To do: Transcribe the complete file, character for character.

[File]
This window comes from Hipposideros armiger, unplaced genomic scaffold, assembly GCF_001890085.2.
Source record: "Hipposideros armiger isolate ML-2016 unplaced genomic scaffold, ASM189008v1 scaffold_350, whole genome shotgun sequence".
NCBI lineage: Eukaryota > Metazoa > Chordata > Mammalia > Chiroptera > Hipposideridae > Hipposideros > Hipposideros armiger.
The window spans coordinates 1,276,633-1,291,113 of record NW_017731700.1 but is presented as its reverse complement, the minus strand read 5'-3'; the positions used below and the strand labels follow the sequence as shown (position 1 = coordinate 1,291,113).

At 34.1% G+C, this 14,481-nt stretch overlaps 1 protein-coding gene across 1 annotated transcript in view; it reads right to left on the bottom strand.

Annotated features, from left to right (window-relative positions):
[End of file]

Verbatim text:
This window comes from Hipposideros armiger, unplaced genomic scaffold, assembly GCF_001890085.2.
Source record: "Hipposideros armiger isolate ML-2016 unplaced genomic scaffold, ASM189008v1 scaffold_350, whole genome shotgun sequence".
NCBI lineage: Eukaryota > Metazoa > Chordata > Mammalia > Chiroptera > Hipposideridae > Hipposideros > Hipposideros armiger.
The window spans coordinates 1,276,633-1,291,113 of record NW_017731700.1 but is presented as its reverse complement, the minus strand read 5'-3'; the positions used below and the strand labels follow the sequence as shown (position 1 = coordinate 1,291,113).

At 34.1% G+C, this 14,481-nt stretch overlaps 1 protein-coding gene across 1 annotated transcript in view; it reads right to left on the bottom strand.

Annotated features, from left to right (window-relative positions):